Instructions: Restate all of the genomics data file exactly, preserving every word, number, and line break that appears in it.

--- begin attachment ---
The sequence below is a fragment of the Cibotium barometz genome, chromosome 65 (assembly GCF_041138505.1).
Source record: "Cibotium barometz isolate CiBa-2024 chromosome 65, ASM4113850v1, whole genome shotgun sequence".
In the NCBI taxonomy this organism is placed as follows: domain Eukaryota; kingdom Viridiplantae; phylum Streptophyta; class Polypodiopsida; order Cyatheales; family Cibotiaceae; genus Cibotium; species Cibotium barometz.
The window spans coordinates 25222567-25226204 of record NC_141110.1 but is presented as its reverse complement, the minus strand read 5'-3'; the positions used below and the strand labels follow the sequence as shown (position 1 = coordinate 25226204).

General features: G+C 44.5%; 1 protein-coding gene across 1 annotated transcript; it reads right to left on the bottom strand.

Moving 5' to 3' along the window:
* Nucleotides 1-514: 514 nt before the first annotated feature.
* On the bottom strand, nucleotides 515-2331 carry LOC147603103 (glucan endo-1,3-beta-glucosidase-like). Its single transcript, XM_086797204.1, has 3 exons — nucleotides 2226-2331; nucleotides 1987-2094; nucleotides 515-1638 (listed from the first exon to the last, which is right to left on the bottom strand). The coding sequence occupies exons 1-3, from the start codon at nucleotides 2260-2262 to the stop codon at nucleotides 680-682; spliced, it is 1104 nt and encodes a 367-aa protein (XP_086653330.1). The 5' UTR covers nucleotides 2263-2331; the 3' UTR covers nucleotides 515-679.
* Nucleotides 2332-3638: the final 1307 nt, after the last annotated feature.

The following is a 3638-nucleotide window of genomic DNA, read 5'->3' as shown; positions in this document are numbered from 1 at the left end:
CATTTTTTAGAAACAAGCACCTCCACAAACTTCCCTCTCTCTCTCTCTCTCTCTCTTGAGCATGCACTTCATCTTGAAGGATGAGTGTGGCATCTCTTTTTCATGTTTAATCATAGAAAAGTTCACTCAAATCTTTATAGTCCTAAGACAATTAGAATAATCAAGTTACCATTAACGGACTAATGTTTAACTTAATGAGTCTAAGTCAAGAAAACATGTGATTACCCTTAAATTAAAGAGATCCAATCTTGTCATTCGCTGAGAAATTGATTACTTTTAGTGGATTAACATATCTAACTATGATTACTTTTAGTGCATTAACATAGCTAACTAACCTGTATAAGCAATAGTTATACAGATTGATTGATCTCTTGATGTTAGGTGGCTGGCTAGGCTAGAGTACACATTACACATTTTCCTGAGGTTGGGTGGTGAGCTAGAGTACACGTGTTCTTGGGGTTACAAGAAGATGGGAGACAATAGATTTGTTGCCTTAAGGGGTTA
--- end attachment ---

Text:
The sequence below is a fragment of the Cibotium barometz genome, chromosome 65 (assembly GCF_041138505.1).
Source record: "Cibotium barometz isolate CiBa-2024 chromosome 65, ASM4113850v1, whole genome shotgun sequence".
In the NCBI taxonomy this organism is placed as follows: domain Eukaryota; kingdom Viridiplantae; phylum Streptophyta; class Polypodiopsida; order Cyatheales; family Cibotiaceae; genus Cibotium; species Cibotium barometz.
The window spans coordinates 25222567-25226204 of record NC_141110.1 but is presented as its reverse complement, the minus strand read 5'-3'; the positions used below and the strand labels follow the sequence as shown (position 1 = coordinate 25226204).

General features: G+C 44.5%; 1 protein-coding gene across 1 annotated transcript; it reads right to left on the bottom strand.

Moving 5' to 3' along the window:
* Nucleotides 1-514: 514 nt before the first annotated feature.
* On the bottom strand, nucleotides 515-2331 carry LOC147603103 (glucan endo-1,3-beta-glucosidase-like). Its single transcript, XM_086797204.1, has 3 exons — nucleotides 2226-2331; nucleotides 1987-2094; nucleotides 515-1638 (listed from the first exon to the last, which is right to left on the bottom strand). The coding sequence occupies exons 1-3, from the start codon at nucleotides 2260-2262 to the stop codon at nucleotides 680-682; spliced, it is 1104 nt and encodes a 367-aa protein (XP_086653330.1). The 5' UTR covers nucleotides 2263-2331; the 3' UTR covers nucleotides 515-679.
* Nucleotides 2332-3638: the final 1307 nt, after the last annotated feature.

The following is a 3638-nucleotide window of genomic DNA, read 5'->3' as shown; positions in this document are numbered from 1 at the left end:
CATTTTTTAGAAACAAGCACCTCCACAAACTTCCCTCTCTCTCTCTCTCTCTCTCTTGAGCATGCACTTCATCTTGAAGGATGAGTGTGGCATCTCTTTTTCATGTTTAATCATAGAAAAGTTCACTCAAATCTTTATAGTCCTAAGACAATTAGAATAATCAAGTTACCATTAACGGACTAATGTTTAACTTAATGAGTCTAAGTCAAGAAAACATGTGATTACCCTTAAATTAAAGAGATCCAATCTTGTCATTCGCTGAGAAATTGATTACTTTTAGTGGATTAACATATCTAACTATGATTACTTTTAGTGCATTAACATAGCTAACTAACCTGTATAAGCAATAGTTATACAGATTGATTGATCTCTTGATGTTAGGTGGCTGGCTAGGCTAGAGTACACATTACACATTTTCCTGAGGTTGGGTGGTGAGCTAGAGTACACGTGTTCTTGGGGTTACAAGAAGATGGGAGACAATAGATTTGTTGCCTTAAGGGGTTA